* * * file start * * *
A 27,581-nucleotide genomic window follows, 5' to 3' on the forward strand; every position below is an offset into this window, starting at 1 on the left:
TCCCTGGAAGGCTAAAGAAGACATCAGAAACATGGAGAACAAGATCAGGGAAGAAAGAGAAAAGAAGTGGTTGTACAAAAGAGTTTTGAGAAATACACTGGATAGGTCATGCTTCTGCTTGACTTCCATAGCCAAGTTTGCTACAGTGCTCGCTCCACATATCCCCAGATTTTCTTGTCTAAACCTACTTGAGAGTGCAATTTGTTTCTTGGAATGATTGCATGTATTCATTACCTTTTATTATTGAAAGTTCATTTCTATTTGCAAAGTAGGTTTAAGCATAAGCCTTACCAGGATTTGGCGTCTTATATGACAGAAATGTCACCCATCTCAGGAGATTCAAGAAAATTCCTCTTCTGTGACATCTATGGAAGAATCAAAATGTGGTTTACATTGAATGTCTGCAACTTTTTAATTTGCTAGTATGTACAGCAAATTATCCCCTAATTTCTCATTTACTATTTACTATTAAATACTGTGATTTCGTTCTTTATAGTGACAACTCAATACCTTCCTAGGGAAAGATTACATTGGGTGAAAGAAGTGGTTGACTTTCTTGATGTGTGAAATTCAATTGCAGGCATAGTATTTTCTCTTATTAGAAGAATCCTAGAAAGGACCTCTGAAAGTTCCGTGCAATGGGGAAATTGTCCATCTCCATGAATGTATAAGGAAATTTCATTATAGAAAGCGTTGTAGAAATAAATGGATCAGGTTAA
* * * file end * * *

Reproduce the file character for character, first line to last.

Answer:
A 27,581-nucleotide genomic window follows, 5' to 3' on the forward strand; every position below is an offset into this window, starting at 1 on the left:
TCCCTGGAAGGCTAAAGAAGACATCAGAAACATGGAGAACAAGATCAGGGAAGAAAGAGAAAAGAAGTGGTTGTACAAAAGAGTTTTGAGAAATACACTGGATAGGTCATGCTTCTGCTTGACTTCCATAGCCAAGTTTGCTACAGTGCTCGCTCCACATATCCCCAGATTTTCTTGTCTAAACCTACTTGAGAGTGCAATTTGTTTCTTGGAATGATTGCATGTATTCATTACCTTTTATTATTGAAAGTTCATTTCTATTTGCAAAGTAGGTTTAAGCATAAGCCTTACCAGGATTTGGCGTCTTATATGACAGAAATGTCACCCATCTCAGGAGATTCAAGAAAATTCCTCTTCTGTGACATCTATGGAAGAATCAAAATGTGGTTTACATTGAATGTCTGCAACTTTTTAATTTGCTAGTATGTACAGCAAATTATCCCCTAATTTCTCATTTACTATTTACTATTAAATACTGTGATTTCGTTCTTTATAGTGACAACTCAATACCTTCCTAGGGAAAGATTACATTGGGTGAAAGAAGTGGTTGACTTTCTTGATGTGTGAAATTCAATTGCAGGCATAGTATTTTCTCTTATTAGAAGAATCCTAGAAAGGACCTCTGAAAGTTCCGTGCAATGGGGAAATTGTCCATCTCCATGAATGTATAAGGAAATTTCATTATAGAAAGCGTTGTAGAAATAAATGGATCAGGTTAA